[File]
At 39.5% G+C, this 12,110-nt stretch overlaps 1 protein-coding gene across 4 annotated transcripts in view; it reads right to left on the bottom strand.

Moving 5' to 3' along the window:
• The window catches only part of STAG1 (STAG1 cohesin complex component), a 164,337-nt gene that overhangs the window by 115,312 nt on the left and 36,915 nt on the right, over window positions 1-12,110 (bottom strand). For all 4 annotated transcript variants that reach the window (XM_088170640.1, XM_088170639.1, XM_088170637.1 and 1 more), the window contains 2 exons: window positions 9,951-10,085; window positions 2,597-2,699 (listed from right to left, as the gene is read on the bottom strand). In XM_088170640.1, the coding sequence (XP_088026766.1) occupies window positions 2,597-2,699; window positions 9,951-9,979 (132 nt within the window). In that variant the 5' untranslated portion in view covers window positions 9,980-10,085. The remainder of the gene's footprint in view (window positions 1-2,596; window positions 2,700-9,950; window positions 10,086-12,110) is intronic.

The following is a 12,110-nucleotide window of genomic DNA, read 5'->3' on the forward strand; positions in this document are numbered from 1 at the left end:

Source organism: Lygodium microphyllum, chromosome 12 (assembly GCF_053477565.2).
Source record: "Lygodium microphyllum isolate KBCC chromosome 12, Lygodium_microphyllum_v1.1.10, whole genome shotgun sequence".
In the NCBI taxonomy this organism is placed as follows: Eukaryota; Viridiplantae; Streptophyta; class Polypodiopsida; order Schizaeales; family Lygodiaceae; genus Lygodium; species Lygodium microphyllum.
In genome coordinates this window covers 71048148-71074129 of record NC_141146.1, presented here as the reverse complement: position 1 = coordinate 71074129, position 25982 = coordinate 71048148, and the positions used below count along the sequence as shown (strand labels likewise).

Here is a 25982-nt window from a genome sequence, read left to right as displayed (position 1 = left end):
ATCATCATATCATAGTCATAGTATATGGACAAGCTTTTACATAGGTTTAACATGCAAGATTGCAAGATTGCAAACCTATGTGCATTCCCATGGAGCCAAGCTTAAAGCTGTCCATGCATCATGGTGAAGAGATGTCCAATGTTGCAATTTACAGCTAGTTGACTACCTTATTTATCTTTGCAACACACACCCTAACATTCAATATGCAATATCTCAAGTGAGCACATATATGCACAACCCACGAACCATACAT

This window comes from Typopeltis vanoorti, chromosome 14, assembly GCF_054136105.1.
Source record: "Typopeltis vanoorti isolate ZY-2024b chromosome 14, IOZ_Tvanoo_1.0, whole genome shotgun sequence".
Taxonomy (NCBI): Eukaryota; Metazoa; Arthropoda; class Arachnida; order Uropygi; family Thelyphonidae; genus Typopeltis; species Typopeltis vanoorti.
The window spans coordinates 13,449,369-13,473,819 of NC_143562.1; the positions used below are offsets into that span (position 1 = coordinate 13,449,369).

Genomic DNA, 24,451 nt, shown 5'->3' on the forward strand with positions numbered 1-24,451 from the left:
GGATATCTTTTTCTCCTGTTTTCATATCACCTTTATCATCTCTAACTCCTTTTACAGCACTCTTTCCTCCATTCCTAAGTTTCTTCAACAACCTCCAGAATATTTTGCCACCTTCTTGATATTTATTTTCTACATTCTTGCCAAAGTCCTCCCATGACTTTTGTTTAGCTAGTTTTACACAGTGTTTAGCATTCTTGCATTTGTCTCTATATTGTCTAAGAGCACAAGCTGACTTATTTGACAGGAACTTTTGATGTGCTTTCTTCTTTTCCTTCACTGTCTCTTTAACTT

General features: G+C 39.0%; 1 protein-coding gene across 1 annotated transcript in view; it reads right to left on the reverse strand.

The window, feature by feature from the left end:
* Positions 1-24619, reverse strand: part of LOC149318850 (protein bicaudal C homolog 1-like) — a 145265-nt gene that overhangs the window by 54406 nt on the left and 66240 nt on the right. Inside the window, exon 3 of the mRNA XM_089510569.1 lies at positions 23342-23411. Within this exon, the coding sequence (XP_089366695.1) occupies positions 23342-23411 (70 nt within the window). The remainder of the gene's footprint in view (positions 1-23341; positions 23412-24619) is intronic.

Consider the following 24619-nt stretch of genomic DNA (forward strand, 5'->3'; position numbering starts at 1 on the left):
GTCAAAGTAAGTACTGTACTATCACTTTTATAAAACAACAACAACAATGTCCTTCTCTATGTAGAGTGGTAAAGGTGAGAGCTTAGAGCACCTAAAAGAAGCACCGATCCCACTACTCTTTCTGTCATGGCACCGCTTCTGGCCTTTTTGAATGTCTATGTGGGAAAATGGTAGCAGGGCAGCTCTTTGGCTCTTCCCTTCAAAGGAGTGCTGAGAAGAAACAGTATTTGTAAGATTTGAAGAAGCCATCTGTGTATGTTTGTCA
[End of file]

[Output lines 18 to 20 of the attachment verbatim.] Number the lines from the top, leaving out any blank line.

The window, feature by feature from the left end:
* Positions 1-24619, reverse strand: part of LOC149318850 (protein bicaudal C homolog 1-like) — a 145265-nt gene that overhangs the window by 54406 nt on the left and 66240 nt on the right. Inside the window, exon 3 of the mRNA XM_089510569.1 lies at positions 23342-23411. Within this exon, the coding sequence (XP_089366695.1) occupies positions 23342-23411 (70 nt within the window). The remainder of the gene's footprint in view (positions 1-23341; positions 23412-24619) is intronic.

Consider the following 24619-nt stretch of genomic DNA (forward strand, 5'->3'; position numbering starts at 1 on the left):